Variety gives ADSS student freedom on wheels

Emily Bylsma has experienced challenges that affected the whole family but is now making steady progress thanks to a large support network.

Emily Bylsma gets around the halls of ADSS on her specialized trike that she received through Variety

When Emily Bylsma was born, her parents did not expect her heart complications to develop into a lifetime of special needs. Although the Grade 9 student has experienced challenges that affected the whole family, she is now making steady progress thanks to a large support network.

As the third child of six for Aimee Bylsma, Emily was born with a heart defect that affected four parts of her heart. The family was living on the lower mainland at the time and she was required to spend the first two weeks in hospital.

Along with having a stroke while in the womb, Emily was afflicted with genetic complications. She was weak and after suffering a respiratory illness at five months, had open heart surgery the following month.

The combination led to other problems throughout Emily’s body and has severely impacted her mobility.

It was a domino effect after she had an aneurysm at the back of her skull. During an MRI for something else, abnormalities in her kidneys were detected and she was sent to a specialist.

“We have been in and out of Children’s Hospital since she was born,” Aimee said.

“She has been struggling with neurological issues because there was swelling in her brain. She also has problems with her eyes, teeth and spine and has chronic kidney disease which was discovered when she was about five or six years old.”

Malformed from birth, Emily’s kidneys function at about 36 to 39 per cent of what they are supposed to, Aimee said.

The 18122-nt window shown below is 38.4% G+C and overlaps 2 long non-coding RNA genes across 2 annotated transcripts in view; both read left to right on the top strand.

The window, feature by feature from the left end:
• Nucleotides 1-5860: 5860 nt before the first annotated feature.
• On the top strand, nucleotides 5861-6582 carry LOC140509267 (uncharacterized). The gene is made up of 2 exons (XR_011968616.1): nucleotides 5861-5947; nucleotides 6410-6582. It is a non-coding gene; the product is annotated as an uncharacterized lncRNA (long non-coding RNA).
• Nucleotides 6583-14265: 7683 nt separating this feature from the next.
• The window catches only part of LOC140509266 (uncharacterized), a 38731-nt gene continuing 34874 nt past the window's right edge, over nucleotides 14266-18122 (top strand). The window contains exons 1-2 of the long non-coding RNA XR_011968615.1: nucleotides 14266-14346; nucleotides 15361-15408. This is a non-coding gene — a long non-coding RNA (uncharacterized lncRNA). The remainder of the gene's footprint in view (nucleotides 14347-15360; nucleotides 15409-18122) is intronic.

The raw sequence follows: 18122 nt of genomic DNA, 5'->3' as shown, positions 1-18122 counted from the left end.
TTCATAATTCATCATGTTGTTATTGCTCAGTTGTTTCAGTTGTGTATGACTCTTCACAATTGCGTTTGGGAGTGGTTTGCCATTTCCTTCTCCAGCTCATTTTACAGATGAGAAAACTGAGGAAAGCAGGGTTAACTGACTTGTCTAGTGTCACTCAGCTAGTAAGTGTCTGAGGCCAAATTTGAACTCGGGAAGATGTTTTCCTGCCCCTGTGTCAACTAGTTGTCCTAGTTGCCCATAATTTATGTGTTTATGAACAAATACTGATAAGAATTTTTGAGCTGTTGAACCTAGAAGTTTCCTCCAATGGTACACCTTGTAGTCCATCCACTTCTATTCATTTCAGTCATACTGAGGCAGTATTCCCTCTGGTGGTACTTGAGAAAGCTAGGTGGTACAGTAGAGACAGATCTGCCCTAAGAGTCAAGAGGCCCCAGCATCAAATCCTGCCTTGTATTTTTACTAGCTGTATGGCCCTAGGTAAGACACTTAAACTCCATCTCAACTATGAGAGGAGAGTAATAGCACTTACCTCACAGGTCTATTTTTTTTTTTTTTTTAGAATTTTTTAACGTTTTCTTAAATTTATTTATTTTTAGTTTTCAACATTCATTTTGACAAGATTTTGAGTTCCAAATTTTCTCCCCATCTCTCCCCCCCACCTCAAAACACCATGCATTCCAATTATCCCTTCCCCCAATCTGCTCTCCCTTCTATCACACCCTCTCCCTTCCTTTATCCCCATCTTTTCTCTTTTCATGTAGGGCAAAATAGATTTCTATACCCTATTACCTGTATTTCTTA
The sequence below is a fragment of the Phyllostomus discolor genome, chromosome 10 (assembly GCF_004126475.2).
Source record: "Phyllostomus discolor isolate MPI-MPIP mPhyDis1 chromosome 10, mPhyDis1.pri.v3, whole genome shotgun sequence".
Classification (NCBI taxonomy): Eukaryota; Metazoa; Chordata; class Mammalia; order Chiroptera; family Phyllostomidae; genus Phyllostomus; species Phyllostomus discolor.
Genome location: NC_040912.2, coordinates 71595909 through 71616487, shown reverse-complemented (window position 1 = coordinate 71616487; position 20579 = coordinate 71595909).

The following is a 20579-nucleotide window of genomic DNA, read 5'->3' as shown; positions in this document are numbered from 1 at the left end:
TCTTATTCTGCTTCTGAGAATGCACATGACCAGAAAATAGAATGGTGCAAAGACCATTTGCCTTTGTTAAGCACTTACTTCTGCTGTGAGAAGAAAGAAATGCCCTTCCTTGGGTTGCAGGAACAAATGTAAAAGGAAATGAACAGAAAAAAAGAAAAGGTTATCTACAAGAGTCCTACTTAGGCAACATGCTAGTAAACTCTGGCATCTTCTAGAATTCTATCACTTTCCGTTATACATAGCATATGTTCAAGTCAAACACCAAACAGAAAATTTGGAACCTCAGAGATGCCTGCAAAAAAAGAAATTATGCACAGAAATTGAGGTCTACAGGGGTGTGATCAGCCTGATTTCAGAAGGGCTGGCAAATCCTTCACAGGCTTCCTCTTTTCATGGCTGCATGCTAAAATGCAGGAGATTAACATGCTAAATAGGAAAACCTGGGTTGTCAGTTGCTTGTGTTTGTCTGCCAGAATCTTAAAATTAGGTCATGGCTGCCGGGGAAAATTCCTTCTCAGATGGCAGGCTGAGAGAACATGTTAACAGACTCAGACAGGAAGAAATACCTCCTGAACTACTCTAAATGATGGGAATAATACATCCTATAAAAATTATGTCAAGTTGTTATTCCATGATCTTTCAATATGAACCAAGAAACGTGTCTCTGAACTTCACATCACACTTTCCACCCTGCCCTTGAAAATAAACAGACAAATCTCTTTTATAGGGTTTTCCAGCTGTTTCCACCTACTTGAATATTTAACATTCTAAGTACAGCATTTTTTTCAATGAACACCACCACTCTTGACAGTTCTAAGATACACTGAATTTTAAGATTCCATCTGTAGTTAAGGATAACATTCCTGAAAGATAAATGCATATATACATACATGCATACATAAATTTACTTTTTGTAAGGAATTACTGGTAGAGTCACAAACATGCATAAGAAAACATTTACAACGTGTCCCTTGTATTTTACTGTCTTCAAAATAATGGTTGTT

Her legs and knees have been slightly bent in and she was walking on the interior of her feet, causing calluses and pain.

She was being piggybacked until she got too big.

Aimee had been home schooling her children and continued this practice when the family moved to Port Alberni in 2004. Six years later she decided to put the four youngest in public school. By then, she said she needed to find some balance. Financially, too, daily life was a struggle.

“Before Emily was born, I wanted more kids and I had so much energy,” Aimee said. “But I was permanently exhausted after she was born. All of her medication was a huge learning curve and that was so difficult. I didn’t have a lot of support or help at the time.”

While the children attended John Howitt Elementary, Aimee worked outside the home and found the change helped the entire family’s dynamics.

“Emily just shined in a bigger environment with more people,” Aimee said. “She loves people and talking to them. It was awesome right from the beginning.”

By 2011, Emily started to receive physiotherapy through the Hilton Centre’s Outreach Therapy program. Workers there saw the pressure she was putting on her feet and recommended a trike for getting around.

While she was at AW Neill Middle School, Emily used a loaned bike until she outgrew it, and two years ago was given a customized trike from Variety, The Children’s Charity.

Without it, she would have been forced to walk longer distances in the halls of ADSS.

“We wouldn’t have been able to afford it and Emily would have been limited at school,” Aimee said. “Now she feels good and has more confidence.”

Emily’s education has always been supported with the help of educational assistants which Aimee said has taken some pressure off of her.

“The EAs have gone the extra mile,” she said.

Along with the Life Skills class at ADSS, the assistants provide one-on-one help for Emily with daily tasks and teach her new methods for basic skills she can take with her into adulthood.

“There have been so many people doing so many things for my kids,” Aimee said. “It is not just the school, but our church family. They help with babysitting and giving my kids a fun time when I can’t. They have been skiing and to mini-golf and have experienced more in life than I can possibly do for them.”

Along with riding her bike, Emily now participates in Special Olympics bowling and her health has been improving.

“In the last four years her kidney has stabilized and she is doing well,” Aimee said. “Her feet and legs are getting fixed, her teeth are adjusting and her eyes are stable. Her energy is so much better. Before she would last half a day and then collapse.”

This year marks the 50th anniversary of Variety’s annual Show of Heart Telethon, the signature fundraiser that raises money for children like Emily. It will be aired live the weekend of Feb. 13 and 14 on Global TV.

 

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